Hundreds of war crimes investigations are underway across the country, led primarily by Ukrainian officials but with additional assistance from the International Criminal Court, Britain and the United States. President Biden has already called Putin a war criminal.
As the fighting raged, the latest assessment of the conflict in British military intelligencereleased early Saturday, depicts Russian forces facing some of the same difficulties that caused Moscow to break off an earlier attempt to seize the capital, kyiv.
Despite Russia’s moves to improve its eastern battlefield prospects – amassing troops and firepower, streamlining command and control, and shaping shorter supply lines – its forces are still facing “considerable challenges”, according to the British assessment.
The Russian military command is merging and redeploying “exhausted and disparate units from failed advances” in the northeast of the country, the report said, adding that many of those units were likely suffering from low morale. He also cited inconsistent air support and a “lack of skills at the unit level”.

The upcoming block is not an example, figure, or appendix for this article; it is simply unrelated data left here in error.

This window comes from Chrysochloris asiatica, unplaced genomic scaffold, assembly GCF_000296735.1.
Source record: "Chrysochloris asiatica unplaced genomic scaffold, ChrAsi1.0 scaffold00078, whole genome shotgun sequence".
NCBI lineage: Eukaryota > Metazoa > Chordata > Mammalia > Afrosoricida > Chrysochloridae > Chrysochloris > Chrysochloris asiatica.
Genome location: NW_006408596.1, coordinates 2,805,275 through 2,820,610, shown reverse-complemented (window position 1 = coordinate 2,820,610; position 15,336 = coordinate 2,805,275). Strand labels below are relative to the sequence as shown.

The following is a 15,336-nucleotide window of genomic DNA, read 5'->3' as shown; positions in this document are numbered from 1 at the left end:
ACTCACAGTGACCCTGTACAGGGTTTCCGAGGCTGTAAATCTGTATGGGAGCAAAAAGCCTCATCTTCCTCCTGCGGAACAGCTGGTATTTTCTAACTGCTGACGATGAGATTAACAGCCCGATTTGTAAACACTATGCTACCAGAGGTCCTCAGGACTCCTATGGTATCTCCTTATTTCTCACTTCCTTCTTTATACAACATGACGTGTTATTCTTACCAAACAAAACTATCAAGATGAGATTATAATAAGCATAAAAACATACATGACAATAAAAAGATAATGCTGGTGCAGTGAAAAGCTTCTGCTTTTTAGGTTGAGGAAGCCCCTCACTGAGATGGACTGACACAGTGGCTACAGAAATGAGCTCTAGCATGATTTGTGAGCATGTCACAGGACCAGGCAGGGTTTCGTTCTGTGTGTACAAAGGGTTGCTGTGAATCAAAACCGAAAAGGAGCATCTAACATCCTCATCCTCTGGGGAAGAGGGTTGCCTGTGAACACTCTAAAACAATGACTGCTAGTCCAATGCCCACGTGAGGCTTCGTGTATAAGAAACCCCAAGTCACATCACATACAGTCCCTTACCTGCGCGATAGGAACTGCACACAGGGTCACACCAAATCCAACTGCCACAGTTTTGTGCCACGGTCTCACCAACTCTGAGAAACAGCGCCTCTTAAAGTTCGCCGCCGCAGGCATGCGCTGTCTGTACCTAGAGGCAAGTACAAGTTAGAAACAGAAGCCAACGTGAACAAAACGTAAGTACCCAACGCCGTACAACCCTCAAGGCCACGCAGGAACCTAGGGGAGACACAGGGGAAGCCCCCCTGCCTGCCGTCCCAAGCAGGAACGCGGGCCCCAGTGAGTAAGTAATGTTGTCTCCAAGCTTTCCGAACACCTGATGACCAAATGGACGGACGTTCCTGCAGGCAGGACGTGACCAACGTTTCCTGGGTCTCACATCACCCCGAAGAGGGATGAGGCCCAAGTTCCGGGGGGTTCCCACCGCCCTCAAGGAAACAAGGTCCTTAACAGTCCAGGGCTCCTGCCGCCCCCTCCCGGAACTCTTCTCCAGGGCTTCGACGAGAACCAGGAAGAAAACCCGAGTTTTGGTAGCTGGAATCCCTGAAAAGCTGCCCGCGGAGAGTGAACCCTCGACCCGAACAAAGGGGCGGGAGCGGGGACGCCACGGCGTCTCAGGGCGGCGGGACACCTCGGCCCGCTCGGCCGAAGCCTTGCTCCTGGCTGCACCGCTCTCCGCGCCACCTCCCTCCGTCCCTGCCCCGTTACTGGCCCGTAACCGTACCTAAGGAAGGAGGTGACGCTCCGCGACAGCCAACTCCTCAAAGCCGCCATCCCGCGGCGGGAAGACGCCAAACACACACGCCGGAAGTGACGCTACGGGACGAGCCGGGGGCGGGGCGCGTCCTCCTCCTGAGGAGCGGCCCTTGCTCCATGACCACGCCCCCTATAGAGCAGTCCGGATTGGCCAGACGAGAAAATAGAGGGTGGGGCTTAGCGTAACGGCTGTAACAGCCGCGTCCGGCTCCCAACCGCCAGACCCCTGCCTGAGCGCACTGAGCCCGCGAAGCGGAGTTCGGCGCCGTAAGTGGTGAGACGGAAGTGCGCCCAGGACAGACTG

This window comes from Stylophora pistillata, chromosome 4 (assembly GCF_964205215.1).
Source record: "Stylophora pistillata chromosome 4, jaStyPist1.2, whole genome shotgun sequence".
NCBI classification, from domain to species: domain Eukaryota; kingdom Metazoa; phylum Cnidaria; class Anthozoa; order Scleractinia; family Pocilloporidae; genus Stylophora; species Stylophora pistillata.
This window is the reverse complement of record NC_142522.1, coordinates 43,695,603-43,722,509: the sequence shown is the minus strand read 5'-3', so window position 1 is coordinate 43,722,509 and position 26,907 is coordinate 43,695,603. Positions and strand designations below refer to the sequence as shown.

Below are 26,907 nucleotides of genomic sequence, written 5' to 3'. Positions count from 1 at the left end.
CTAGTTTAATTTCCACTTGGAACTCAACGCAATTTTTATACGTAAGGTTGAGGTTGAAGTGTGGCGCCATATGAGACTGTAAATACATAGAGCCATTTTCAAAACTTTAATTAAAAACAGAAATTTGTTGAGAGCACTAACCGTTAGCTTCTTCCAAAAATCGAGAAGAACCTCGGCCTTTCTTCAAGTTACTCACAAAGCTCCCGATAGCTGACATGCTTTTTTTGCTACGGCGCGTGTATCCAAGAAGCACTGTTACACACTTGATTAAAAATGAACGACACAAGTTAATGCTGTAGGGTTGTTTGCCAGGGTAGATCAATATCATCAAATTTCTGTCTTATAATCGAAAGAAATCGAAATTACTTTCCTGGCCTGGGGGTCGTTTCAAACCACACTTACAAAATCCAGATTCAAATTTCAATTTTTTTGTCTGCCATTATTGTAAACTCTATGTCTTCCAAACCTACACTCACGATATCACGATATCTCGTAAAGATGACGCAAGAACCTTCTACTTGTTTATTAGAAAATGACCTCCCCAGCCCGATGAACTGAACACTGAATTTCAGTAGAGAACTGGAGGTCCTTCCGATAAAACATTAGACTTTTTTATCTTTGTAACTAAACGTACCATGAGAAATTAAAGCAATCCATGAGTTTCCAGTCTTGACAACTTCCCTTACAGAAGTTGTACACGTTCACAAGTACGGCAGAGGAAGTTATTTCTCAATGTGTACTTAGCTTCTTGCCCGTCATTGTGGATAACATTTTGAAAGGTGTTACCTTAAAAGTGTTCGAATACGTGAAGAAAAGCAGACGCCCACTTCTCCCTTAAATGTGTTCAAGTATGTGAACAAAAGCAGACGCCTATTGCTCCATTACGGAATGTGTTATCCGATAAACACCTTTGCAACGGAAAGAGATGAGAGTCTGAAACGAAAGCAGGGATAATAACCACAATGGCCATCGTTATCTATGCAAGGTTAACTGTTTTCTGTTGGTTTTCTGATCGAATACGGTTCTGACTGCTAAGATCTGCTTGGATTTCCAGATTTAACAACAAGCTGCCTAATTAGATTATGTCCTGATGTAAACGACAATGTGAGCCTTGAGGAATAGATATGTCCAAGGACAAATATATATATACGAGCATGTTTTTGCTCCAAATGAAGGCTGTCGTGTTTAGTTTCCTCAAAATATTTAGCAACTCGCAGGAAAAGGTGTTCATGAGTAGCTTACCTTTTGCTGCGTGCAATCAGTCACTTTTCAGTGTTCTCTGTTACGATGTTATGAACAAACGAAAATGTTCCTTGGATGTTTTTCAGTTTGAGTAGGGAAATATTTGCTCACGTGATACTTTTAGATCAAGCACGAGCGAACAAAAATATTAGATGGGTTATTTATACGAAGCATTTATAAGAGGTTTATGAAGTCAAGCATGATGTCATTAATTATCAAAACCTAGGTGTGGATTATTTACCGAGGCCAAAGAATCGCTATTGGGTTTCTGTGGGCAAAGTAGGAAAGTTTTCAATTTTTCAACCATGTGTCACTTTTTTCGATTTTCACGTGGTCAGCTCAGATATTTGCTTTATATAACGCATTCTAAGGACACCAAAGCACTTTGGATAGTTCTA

Another new analysis, from the Washington-based Institute for the Study of War, or ISW, said Ukrainian forces were “successfully slowing down” Russian attacks in eastern Ukraine. Moscow’s forces made limited advances west of the city of Severodonetsk, according to the analysis, but remained “stuck” at a strategic bottleneck, south of the town of Izyum.
Both assessments echoed observations made by the Pentagon, where a senior official said Russia’s push south from Izyum was only gaining “a few miles” per day.
Western analysts have suggested that agile tactics on the battlefield could help the Ukrainians inflict significant casualties on the Russians, as they did when kyiv was under threat. The front lines are fluid in places, with Ukrainian forces “carrying out a defensive maneuver rather than maintaining static positions”, according to the ISW assessment.